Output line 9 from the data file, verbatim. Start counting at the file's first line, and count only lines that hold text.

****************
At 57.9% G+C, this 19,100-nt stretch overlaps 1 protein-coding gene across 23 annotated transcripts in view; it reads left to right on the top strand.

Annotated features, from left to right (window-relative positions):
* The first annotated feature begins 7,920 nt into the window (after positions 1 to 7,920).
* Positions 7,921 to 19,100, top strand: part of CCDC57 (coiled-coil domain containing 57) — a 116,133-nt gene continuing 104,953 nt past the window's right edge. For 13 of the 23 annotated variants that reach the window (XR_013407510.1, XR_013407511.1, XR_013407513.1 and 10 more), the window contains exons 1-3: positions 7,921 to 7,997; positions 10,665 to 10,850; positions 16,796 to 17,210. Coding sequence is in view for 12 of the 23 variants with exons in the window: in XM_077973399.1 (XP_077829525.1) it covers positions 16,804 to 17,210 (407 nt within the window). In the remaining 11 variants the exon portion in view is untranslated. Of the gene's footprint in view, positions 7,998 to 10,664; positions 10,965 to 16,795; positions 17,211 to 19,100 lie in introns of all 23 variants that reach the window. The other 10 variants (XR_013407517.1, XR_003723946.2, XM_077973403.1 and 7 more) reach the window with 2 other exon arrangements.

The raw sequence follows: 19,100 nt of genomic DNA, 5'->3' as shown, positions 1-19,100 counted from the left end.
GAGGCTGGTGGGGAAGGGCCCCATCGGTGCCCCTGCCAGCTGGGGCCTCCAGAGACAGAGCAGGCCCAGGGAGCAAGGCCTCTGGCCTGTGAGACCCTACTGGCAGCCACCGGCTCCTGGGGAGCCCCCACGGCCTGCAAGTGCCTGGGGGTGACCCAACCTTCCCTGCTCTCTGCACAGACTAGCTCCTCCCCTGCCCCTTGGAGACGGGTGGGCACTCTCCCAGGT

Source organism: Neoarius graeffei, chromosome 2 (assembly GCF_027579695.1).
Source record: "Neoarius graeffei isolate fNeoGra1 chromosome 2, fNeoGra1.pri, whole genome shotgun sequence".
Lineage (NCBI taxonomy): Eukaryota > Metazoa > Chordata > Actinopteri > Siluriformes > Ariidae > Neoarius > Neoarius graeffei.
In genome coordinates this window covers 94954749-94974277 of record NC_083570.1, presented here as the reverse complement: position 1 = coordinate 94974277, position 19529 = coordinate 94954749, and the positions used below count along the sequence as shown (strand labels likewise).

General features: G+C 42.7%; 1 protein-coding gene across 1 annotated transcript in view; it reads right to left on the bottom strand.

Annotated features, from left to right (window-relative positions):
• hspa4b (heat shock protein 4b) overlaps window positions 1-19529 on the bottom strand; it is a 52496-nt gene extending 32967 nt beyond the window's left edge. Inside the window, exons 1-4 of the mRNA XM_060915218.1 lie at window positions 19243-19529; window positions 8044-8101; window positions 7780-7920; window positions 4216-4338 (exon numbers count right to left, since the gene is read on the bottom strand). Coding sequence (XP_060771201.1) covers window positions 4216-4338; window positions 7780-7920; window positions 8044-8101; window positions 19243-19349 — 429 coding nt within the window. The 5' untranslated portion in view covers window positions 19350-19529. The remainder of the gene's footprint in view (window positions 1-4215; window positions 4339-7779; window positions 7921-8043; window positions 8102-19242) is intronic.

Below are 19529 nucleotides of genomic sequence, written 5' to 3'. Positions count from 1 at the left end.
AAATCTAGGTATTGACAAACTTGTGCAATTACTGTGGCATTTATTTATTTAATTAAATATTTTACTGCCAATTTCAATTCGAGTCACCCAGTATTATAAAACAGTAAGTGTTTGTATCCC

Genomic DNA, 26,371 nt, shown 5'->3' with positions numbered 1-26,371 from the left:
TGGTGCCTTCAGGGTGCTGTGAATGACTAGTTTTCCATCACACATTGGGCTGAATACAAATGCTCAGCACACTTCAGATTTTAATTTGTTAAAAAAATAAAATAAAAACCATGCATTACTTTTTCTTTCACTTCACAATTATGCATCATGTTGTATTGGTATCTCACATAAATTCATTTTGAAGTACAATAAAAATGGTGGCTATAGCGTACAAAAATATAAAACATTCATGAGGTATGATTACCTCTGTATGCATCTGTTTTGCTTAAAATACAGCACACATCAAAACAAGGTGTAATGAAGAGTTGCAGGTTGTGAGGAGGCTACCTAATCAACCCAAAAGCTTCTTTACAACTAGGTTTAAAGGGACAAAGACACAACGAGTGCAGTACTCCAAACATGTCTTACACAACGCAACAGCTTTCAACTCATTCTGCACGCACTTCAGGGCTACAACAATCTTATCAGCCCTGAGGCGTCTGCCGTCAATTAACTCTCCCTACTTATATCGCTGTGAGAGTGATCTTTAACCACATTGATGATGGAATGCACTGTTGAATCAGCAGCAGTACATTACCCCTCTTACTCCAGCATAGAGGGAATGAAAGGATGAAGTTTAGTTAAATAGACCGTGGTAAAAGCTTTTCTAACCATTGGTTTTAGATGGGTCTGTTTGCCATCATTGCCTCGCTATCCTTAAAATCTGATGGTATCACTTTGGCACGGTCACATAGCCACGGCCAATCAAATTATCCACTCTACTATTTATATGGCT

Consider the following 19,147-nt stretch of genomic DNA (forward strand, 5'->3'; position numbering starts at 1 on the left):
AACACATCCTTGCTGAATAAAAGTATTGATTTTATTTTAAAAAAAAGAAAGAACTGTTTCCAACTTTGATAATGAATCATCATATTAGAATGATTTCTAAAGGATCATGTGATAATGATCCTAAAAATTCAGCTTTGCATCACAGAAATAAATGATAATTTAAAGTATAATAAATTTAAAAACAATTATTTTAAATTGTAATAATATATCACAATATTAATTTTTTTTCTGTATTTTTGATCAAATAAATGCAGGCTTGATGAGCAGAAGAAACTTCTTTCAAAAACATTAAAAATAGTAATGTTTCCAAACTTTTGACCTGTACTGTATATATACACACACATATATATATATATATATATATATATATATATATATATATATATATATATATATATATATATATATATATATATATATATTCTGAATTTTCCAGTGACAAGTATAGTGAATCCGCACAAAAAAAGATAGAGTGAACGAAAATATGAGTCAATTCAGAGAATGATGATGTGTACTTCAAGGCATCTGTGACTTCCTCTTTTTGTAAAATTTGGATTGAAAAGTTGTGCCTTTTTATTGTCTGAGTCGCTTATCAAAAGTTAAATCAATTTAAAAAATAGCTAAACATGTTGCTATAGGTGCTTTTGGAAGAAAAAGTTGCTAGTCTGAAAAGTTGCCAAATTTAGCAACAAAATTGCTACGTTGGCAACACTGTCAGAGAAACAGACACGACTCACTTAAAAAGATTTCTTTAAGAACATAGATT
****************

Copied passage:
Lineage (NCBI taxonomy): Eukaryota > Metazoa > Chordata > Actinopteri > Siluriformes > Ariidae > Neoarius > Neoarius graeffei.